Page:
You might think you have a relatively new, reliable car and don’t need breakdown cover. You probably won’t be surprised when I reveal we attend thousands of calls every year from drivers who have broken down in relatively new, apparently reliable cars.
Here’s a classic example. It’s been a cold night, you go to start your car in the morning and when you turn the key you just get a click and nothing else. Flat battery.
Or you’re driving along when suddenly your car’s Tyre Pressure Monitoring System (TPMS) sounds an alert. You pull over and see you’ve got a flat tyre. No problem, you can change it. Trouble is you can’t get the wheel nuts undone.
Both these examples happened to drivers with usually reliable cars who needed our help. And that’s the annoying thing about breakdowns: you never know when one might happen.
What goes on when you break down
You’re unlikely to be expecting your car to conk out. But if it does, it’ll probably result in one of two outcomes. Either your car will be fixed at the side of the road and the repairer will wave you merrily on your way.
Alternatively, they won’t be able to fix your car immediately and it’ll need to be taken to a garage for investigation and repairs. Of course once it’s there, even if you have breakdown cover, you’ll need to pay for the repairs.
But without a breakdown policy in place the whole process will cost you even more money. Just like plumbers or electricians, car technicians charge call-out fees. And that’s before they’ve got to work and diagnosed the problem, let alone fixed it.
Breaking down can be expensive
Having a car that stops working won’t just be inconvenient. Let’s imagine that you don’t have breakdown cover and your vehicle conks out on a motorway a couple of hundred miles from home. If you ring the emergency number at the side of the carriageway, National Highways (which looks after the motorways in England) will help arrange your rescue.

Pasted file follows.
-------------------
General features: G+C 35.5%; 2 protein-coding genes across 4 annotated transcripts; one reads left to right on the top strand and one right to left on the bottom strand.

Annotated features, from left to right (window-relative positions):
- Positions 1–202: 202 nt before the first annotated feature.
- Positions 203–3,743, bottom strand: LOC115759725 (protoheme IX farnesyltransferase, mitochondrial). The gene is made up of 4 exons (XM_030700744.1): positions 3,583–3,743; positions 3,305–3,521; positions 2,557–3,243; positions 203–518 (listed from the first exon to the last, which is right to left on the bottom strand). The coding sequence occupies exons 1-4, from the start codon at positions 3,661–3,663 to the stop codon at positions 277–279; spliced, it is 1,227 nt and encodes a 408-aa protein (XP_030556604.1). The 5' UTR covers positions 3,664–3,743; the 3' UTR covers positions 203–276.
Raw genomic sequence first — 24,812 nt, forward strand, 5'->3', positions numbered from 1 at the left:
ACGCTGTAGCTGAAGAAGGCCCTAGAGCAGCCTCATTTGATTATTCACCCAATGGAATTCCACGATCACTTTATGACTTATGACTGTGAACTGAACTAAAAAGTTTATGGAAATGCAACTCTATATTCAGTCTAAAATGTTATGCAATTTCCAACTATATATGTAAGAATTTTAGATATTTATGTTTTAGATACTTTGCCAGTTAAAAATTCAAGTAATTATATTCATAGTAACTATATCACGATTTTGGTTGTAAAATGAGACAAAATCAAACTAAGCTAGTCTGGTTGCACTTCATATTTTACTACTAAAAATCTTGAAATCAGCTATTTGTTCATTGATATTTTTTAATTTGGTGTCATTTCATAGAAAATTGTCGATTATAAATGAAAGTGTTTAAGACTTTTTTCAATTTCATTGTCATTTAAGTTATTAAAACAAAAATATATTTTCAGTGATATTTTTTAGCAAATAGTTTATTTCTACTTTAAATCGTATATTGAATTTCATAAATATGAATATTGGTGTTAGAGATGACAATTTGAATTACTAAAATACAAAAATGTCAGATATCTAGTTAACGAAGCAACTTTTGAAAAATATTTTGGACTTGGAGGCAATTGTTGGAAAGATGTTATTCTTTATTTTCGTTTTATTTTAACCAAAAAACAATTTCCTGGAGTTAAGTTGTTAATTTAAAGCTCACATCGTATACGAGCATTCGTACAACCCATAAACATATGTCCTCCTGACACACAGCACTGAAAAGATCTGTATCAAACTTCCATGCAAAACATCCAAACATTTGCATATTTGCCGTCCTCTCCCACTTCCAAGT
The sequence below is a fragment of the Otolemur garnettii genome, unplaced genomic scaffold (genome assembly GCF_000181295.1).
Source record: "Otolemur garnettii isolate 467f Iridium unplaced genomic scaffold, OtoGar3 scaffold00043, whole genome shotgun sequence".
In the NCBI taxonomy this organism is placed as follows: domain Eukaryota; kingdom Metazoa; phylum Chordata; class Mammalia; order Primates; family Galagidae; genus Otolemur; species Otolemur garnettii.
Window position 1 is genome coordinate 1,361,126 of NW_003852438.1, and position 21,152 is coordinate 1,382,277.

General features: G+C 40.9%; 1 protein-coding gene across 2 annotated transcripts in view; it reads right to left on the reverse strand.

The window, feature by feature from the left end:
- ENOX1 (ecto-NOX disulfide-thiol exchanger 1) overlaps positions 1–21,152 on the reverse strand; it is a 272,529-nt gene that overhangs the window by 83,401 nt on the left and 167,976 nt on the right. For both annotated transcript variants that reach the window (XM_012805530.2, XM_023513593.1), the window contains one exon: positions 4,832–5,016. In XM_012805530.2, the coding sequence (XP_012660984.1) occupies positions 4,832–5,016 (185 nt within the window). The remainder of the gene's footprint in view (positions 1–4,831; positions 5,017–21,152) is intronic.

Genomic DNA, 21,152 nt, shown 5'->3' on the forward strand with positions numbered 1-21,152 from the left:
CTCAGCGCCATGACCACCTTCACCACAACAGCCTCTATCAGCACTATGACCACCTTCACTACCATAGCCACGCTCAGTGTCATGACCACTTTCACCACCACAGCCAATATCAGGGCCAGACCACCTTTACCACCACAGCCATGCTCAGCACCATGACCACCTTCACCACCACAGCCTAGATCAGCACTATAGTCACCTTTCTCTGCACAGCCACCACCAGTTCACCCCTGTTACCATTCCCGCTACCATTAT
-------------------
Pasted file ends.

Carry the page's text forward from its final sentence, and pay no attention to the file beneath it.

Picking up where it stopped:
You won’t have much choice over where your car is taken to be fixed or how much you pay. And depending on the time of day you break down, it could be a long wait.
Garages may even charge a premium for recovering cars that have broken down on motorways. Depending on where you are, it’ll likely cost anywhere between £120 and £250 just to have your car towed away. And that’s before you’ve had it repaired.
So, in short, breakdown cover could save you a fair bit of money in the long run.
Breakdown companies don’t just fix your car
If you’ve got breakdown cover, it won’t just attempt to fix your car at the roadside. Depending on the level of cover you’ve got, it could provide you with another car if your car can’t be repaired immediately. Or perhaps the cover will enable you to finish your journey by taxi and train. It might even put you up in a hotel.
Again, depending on your level of cover, it could recover your car to a garage of your choice near to home rather than where you are.
When is breakdown cover a good idea?
Think of it in the same terms as insurance. While breakdown cover isn’t a legal necessity that doesn’t mean it’s not a good idea.
If you want the peace of mind that round-the-clock support delivers, breakdown cover is definitely the thing for you. If you take it out, you can be sure you and your family aren’t going to be left stranded whatever the time of day or night, or location.
It’s also well worth considering cover if you’re on a tight budget. You might not need rescuing, but if you do, the relatively modest outlay on breakdown cover could save you a fortune in repairs or recovery.
By John Price, a member of Green Flag’s automotive technical support team